Anchorage's city administration has rewritten a proposed law banning discrimination against gays, lesbians and bisexuals to make clear that it wouldn't apply to small, home-operated businesses or to owner-occupied four-plexes or duplexes. The new version of the law also drops a second category originally proposed for inclusion in the city's equal rights law -- military veteran's status. City officials said some veterans' organizations had asked for more time to discuss the issue. Stories published by the Anchorage Daily News and KTUU Channel 2 with video. All previous posts on this issue can be viewed HERE, beginning with the most recent post.
The revised ordinance, designated AO 2009-64(S), can be viewed either HERE or HERE. The newest changes are clearly marked on the text.
Although the Anchorage Daily News reports that lame-duck Mayor Matt Claman proposed the ordinance at the behest of EqualityWorks, Downtown Assemblyman Patrick Flynn is the Assembly sponsor of the original proposed ordinance, AO 2009-64. The official agenda for the June 9th Assembly meeting still shows the original proposed ordinance (AO 2009-64) rather than the revised proposed ordinance (AO 2009-64S), so it is unclear whether the revised ordinance will be presented instead of the original or in addition to the original. How Assembly Members are likely to vote on this issue was prognosticated HERE. The June 9th Assembly meeting begins at 5:00 P.M., but the order of presentation listed on the agenda shows that discussion of AO 2009-64, which is listed as item 14C under "New Public Hearings", is unlikely to begin before 6:00 P.M.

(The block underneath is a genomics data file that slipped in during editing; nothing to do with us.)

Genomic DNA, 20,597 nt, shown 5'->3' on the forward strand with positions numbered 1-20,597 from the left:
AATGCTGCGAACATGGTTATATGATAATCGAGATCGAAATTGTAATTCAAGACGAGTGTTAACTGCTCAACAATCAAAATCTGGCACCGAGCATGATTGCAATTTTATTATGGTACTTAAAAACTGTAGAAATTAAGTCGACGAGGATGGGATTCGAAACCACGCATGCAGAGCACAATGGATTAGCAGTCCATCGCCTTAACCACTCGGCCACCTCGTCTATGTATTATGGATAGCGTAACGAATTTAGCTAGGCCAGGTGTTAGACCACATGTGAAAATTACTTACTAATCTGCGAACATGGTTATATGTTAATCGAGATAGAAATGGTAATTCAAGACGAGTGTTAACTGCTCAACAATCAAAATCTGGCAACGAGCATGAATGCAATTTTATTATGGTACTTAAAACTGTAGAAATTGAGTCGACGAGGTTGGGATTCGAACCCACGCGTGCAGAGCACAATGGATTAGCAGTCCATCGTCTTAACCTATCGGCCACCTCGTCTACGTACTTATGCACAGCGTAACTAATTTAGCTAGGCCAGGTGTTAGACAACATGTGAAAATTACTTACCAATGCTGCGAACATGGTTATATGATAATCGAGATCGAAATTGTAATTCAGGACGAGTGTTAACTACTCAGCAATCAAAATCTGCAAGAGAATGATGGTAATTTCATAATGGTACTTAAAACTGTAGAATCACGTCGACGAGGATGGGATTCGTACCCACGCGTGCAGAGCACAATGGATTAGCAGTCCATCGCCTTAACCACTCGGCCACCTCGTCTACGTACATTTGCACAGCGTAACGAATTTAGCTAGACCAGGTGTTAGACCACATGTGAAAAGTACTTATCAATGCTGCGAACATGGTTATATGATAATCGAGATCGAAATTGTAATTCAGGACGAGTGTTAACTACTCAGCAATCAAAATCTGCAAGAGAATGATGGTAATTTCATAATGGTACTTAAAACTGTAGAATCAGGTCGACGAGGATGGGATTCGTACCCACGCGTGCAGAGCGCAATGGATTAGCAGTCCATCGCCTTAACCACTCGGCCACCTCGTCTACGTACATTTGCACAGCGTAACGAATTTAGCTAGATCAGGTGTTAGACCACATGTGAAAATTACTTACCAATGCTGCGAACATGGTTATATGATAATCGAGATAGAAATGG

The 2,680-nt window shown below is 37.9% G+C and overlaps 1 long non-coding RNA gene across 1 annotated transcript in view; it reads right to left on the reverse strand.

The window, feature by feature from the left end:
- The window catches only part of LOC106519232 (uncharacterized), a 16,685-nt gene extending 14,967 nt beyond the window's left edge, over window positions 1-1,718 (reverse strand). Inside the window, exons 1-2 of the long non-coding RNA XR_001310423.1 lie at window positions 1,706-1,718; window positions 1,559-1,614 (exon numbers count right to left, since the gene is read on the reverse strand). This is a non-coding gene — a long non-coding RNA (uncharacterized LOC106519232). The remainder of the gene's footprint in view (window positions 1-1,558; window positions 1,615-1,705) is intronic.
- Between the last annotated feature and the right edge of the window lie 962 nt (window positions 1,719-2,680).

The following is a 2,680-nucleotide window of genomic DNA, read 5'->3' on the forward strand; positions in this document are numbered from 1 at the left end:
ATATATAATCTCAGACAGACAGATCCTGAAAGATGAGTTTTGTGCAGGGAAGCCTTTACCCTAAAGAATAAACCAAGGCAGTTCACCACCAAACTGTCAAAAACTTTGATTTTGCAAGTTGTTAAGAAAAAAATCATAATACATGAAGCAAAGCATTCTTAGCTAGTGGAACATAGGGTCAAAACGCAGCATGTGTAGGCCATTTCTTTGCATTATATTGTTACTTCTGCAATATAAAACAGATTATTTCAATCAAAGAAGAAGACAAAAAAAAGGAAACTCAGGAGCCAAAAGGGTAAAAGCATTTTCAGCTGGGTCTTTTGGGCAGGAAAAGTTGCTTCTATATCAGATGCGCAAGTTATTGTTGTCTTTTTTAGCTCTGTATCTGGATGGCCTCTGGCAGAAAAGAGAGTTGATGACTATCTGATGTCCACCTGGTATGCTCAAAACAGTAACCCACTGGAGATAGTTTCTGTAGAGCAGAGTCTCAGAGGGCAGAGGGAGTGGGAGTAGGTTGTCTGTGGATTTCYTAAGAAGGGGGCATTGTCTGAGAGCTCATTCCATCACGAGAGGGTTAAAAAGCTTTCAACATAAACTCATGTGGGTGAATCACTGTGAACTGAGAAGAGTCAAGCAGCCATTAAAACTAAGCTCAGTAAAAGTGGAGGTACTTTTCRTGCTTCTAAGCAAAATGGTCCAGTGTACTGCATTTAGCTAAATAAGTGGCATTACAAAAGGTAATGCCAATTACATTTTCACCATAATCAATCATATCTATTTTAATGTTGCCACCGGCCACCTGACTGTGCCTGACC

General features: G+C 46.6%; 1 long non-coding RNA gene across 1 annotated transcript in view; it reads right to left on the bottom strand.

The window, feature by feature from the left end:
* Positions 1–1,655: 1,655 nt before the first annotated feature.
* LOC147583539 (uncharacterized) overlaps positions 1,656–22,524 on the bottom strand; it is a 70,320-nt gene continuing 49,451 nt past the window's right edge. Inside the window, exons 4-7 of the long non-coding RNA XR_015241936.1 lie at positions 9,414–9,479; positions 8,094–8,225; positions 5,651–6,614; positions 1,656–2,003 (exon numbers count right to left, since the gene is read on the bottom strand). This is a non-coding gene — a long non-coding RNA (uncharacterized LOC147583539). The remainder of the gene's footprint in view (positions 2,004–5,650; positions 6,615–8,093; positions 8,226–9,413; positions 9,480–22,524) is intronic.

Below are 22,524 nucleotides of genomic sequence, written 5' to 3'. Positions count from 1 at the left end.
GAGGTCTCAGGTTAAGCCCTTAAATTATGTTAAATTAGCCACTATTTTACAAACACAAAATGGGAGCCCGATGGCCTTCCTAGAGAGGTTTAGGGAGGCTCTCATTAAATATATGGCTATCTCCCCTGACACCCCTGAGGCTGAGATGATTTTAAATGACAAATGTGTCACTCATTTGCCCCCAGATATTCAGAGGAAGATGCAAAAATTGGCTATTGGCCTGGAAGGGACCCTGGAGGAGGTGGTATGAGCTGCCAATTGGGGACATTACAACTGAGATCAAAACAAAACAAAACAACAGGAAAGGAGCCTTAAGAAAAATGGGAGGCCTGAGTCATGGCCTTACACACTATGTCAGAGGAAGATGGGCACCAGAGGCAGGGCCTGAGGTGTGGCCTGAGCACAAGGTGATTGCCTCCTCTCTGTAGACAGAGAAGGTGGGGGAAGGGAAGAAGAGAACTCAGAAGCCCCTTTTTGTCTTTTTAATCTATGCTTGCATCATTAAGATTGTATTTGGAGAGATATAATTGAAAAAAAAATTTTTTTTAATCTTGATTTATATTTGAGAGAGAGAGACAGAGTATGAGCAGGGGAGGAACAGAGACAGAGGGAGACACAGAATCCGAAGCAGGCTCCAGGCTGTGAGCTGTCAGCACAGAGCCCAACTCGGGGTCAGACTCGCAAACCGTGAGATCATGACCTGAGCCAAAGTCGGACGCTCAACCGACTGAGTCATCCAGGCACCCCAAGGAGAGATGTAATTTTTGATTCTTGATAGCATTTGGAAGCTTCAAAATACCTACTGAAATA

The city administration also issued some additional clarification on the expected effects. City attorney James Reeves explained what it would not allow:
-- It would not allow men to come to work dressed as women
-- It would not allow men dressed as women to enter women's restrooms in public facilities or businesses
-- It would not require employers to allow employees to advocate a particular sexual preference in the workplace;
-- Sex-related crimes, including pedophilia, would still be illegal.
In reality, the ordinance could not forbid the first three listed behaviors. Rather, it would simply not grant statutory protection to them.
But these changes and assurances did not satisfy Anchorage Baptist Temple Pastor Jerry Prevo, who updated the SOS Anchorage website with the following message:
NEW!!! A revised version of the sexual orientation ordinance has been released by the acting Mayor. Supposedly, it is to prevent some of the problems we have raised. However, the term “sexual orientation” is not acceptable in any discrimination ordinance. The first ordinance [which was AO 2009-64] shows what the homosexual movement really wants. We must say NO to the inclusion of homosexuality in any discrimination ordinance. Please encourage the Assembly to vote NO on this ordinance and do not amend Anchorage’s discrimination ordinance to include homosexuality as an acceptable alternative lifestyle. This will eventually lead to homosexuals wanting to make homosexual marriages legal in Alaska.